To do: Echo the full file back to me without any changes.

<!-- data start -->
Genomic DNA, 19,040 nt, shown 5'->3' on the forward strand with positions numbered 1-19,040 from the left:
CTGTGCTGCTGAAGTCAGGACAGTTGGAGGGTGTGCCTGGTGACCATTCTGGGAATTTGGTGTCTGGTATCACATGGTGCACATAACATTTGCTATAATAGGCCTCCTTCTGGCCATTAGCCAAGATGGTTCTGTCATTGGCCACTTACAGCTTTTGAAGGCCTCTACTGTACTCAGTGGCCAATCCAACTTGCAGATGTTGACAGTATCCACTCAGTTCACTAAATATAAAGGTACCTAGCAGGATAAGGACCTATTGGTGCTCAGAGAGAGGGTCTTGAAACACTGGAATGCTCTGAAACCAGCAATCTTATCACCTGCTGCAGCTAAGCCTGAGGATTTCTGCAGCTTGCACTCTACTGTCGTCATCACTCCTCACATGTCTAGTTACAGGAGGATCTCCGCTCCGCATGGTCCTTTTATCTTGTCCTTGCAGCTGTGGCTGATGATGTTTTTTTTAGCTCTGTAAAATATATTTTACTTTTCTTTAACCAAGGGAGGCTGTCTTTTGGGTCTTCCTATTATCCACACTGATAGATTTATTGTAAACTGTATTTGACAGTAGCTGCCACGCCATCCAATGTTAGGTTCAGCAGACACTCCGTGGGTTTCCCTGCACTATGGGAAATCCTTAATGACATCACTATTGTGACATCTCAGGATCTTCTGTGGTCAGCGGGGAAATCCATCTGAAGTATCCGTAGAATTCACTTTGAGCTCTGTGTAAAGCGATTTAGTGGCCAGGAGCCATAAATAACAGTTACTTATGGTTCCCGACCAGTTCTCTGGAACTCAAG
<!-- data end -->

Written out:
Genomic DNA, 19,040 nt, shown 5'->3' on the forward strand with positions numbered 1-19,040 from the left:
CTGTGCTGCTGAAGTCAGGACAGTTGGAGGGTGTGCCTGGTGACCATTCTGGGAATTTGGTGTCTGGTATCACATGGTGCACATAACATTTGCTATAATAGGCCTCCTTCTGGCCATTAGCCAAGATGGTTCTGTCATTGGCCACTTACAGCTTTTGAAGGCCTCTACTGTACTCAGTGGCCAATCCAACTTGCAGATGTTGACAGTATCCACTCAGTTCACTAAATATAAAGGTACCTAGCAGGATAAGGACCTATTGGTGCTCAGAGAGAGGGTCTTGAAACACTGGAATGCTCTGAAACCAGCAATCTTATCACCTGCTGCAGCTAAGCCTGAGGATTTCTGCAGCTTGCACTCTACTGTCGTCATCACTCCTCACATGTCTAGTTACAGGAGGATCTCCGCTCCGCATGGTCCTTTTATCTTGTCCTTGCAGCTGTGGCTGATGATGTTTTTTTTAGCTCTGTAAAATATATTTTACTTTTCTTTAACCAAGGGAGGCTGTCTTTTGGGTCTTCCTATTATCCACACTGATAGATTTATTGTAAACTGTATTTGACAGTAGCTGCCACGCCATCCAATGTTAGGTTCAGCAGACACTCCGTGGGTTTCCCTGCACTATGGGAAATCCTTAATGACATCACTATTGTGACATCTCAGGATCTTCTGTGGTCAGCGGGGAAATCCATCTGAAGTATCCGTAGAATTCACTTTGAGCTCTGTGTAAAGCGATTTAGTGGCCAGGAGCCATAAATAACAGTTACTTATGGTTCCCGACCAGTTCTCTGGAACTCAAG